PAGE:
A team of autistic adults at the Autistic Self Advocacy Network have created a handbook about navigating college for autistic students. While it does not focus solely on executive functioning, it does cover related areas and may be helpful to both autistic and non-autistic people who face executive dysfunction. It should be noted, however, that some parts of this resource are specific to the United States.

The constraints of living in a neurotypical society

As much as we can use strategies to combat executive dysfunction, a lot of these issues also come down to living in a society that is not built for neurodivergent people. 

Neurodivergent: a term coined by autistic activists to describe having a brain that functions in ways diverging from dominant societal norms. It is often used in opposition to “neurotypical,” which refers to the dominant and accepted neurotype. Neurodivergence usually refers to those who have autism, dyslexia, dyscalculia, epilepsy, hyperlexia, dyspraxia, ADHD, obsessive-compulsive disorder (OCD), and/or Tourette syndrome, but this is not an exhaustive list.

Productivity within capitalism is defined by the use of executive functioning skills in a way that may not come naturally to neurodivergent individuals. In order to truly combat difficulties with executive functioning, we need to restructure society in a way that is accessible beyond the neurotypical norm. 

Further, as explained by Gillian Giles in The Body is not an Apology, interventions and support for people with disabilities often focus on achieving ideal productivity within a capitalist society, such as performing well in school, maintaining a job, and reproducing. While I have written this article to share ways that I am able to be productive within the constraints posed by our current economic system, as I think that this will help people in navigating our current world, I truly believe that liberation for neurodivergent and disabled communities will only come with the abolishment of capitalism as a whole.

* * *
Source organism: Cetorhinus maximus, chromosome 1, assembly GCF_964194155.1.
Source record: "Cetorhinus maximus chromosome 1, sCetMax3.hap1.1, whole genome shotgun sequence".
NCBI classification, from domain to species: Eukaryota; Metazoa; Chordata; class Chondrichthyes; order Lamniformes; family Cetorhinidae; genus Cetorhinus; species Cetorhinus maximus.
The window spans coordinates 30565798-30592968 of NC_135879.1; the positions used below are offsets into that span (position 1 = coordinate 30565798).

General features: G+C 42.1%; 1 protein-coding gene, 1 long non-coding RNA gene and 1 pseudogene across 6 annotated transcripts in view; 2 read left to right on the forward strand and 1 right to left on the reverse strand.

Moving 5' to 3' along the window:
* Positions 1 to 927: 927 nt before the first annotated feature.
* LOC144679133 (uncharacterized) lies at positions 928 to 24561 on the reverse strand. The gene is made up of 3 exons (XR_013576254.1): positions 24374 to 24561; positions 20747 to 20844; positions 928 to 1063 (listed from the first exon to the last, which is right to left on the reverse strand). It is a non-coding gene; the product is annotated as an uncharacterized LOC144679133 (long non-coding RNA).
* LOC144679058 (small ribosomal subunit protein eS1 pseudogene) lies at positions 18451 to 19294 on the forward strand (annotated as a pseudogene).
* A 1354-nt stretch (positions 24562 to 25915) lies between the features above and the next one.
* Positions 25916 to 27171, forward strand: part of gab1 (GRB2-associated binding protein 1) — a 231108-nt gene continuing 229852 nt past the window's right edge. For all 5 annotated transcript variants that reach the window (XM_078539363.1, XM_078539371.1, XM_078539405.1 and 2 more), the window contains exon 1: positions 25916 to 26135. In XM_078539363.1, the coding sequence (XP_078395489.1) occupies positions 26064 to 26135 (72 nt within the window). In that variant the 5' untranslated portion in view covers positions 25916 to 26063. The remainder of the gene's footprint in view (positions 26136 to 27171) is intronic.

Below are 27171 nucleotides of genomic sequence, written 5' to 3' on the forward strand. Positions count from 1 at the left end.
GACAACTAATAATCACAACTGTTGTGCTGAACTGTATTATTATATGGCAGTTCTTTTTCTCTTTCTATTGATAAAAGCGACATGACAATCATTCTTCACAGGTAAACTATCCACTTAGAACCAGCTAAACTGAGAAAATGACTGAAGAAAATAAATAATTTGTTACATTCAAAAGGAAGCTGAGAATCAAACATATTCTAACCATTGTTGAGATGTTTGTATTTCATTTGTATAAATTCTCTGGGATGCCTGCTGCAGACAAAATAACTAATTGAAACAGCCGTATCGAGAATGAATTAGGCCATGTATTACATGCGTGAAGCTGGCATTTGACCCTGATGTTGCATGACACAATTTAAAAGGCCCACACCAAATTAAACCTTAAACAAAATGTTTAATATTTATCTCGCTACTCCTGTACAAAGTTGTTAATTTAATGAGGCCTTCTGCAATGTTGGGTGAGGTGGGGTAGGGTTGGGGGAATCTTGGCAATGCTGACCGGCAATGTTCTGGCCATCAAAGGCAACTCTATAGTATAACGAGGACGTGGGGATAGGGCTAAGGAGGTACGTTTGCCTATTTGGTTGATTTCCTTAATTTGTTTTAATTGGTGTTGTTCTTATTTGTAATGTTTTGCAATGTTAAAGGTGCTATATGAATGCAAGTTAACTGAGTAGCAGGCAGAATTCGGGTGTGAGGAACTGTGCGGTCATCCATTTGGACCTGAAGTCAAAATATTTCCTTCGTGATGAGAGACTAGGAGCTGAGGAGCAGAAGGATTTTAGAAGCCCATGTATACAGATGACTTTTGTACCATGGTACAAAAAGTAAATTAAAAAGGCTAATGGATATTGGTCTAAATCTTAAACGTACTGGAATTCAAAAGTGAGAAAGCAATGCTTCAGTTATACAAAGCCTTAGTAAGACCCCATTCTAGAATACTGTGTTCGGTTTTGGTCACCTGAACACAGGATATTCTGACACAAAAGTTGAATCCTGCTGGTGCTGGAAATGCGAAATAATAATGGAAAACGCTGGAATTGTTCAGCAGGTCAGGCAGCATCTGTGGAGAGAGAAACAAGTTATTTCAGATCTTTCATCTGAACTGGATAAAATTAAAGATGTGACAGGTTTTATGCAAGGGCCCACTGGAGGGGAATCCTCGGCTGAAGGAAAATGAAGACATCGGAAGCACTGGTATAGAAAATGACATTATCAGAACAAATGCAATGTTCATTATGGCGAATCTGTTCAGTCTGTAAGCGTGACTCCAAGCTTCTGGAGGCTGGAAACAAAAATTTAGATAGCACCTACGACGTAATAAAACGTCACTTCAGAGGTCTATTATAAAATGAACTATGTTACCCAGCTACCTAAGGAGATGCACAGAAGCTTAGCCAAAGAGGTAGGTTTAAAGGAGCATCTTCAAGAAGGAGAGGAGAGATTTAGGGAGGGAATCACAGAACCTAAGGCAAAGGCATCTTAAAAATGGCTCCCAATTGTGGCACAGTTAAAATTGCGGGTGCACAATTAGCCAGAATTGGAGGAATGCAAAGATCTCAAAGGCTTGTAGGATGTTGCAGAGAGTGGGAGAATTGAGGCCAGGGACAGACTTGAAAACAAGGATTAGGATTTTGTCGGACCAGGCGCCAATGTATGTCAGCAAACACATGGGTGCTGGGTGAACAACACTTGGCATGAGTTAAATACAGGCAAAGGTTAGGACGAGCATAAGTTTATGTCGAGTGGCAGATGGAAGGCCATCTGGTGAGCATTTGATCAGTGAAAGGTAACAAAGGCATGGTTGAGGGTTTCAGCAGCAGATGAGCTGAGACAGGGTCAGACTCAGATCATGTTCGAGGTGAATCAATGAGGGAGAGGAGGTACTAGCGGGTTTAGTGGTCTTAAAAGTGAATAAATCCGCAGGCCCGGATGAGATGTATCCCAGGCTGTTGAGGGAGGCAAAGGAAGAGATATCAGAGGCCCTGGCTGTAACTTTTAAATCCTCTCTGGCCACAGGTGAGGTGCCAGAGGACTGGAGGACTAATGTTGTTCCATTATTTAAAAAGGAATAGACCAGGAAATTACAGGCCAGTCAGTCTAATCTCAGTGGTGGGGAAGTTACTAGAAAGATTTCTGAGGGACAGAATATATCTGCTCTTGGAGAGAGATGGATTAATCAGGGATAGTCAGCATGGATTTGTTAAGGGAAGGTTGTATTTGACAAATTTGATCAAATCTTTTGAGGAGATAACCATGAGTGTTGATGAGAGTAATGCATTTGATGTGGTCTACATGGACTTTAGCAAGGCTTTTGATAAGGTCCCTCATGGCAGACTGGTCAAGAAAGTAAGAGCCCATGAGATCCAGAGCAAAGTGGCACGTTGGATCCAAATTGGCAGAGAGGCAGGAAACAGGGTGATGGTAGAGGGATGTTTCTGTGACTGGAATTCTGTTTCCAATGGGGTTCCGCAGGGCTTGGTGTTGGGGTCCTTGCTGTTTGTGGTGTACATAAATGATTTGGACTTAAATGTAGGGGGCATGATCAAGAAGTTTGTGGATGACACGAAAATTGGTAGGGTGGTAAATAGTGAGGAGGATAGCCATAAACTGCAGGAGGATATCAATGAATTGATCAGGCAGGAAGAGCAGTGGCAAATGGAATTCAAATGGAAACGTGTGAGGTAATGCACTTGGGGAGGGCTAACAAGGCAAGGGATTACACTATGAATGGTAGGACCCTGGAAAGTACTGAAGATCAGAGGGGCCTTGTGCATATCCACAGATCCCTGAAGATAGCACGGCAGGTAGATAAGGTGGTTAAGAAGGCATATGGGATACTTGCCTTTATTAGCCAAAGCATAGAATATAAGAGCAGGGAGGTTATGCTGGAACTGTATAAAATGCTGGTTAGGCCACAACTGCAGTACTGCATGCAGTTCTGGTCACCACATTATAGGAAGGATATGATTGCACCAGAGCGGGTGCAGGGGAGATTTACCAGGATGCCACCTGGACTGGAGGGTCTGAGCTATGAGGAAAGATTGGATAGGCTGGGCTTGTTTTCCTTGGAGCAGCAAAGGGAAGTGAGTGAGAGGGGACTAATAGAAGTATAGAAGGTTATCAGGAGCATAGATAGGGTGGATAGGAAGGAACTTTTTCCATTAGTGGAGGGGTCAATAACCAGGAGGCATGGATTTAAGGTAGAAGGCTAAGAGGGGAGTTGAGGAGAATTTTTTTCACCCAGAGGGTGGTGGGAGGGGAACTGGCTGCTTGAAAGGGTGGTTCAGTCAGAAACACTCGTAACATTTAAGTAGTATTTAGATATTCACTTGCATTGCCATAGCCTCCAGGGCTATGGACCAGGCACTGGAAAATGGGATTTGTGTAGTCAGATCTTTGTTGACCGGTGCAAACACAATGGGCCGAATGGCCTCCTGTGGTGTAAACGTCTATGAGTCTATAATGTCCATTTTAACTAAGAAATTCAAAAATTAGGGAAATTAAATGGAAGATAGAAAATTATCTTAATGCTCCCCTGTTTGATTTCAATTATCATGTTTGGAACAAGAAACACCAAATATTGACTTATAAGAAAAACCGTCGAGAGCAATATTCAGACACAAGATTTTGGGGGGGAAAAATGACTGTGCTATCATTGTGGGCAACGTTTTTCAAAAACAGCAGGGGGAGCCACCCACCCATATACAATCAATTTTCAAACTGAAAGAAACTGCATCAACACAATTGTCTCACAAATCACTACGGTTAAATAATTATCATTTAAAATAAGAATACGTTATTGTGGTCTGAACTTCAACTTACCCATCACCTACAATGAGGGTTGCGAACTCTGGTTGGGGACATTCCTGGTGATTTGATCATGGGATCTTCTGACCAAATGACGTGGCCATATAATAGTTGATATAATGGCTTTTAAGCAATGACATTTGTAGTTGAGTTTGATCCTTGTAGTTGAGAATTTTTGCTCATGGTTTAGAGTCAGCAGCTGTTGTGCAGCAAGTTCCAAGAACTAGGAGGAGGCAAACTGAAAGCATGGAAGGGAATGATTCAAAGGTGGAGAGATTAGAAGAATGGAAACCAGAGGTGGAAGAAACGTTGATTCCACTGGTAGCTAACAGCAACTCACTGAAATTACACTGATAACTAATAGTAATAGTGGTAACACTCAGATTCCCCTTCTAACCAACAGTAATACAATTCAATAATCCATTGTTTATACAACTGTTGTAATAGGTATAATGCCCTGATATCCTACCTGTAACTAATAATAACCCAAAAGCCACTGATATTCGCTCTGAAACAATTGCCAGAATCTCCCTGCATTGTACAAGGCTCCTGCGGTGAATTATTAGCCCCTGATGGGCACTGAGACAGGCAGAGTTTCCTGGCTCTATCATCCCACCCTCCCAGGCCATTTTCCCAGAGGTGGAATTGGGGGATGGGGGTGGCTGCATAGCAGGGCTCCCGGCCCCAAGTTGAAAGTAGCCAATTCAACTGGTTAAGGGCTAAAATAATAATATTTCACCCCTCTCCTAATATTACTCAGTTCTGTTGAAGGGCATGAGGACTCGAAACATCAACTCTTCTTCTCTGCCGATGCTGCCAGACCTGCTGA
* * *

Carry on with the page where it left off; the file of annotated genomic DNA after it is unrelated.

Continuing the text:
A radical reimagining of society requires us to think about our value beyond our labour – something that cannot happen while we continue to put emphasis on our ability to participate in the workforce.

* When speaking about the autistic community in this article, I have used identity-first language (“autistic person” rather than “person with autism”). While this contradicts the language often used in professional and clinical contexts, it corresponds with the preference of much of the autistic community. For more information on identity-first language, see these articles from News @ Northeastern and The Mighty.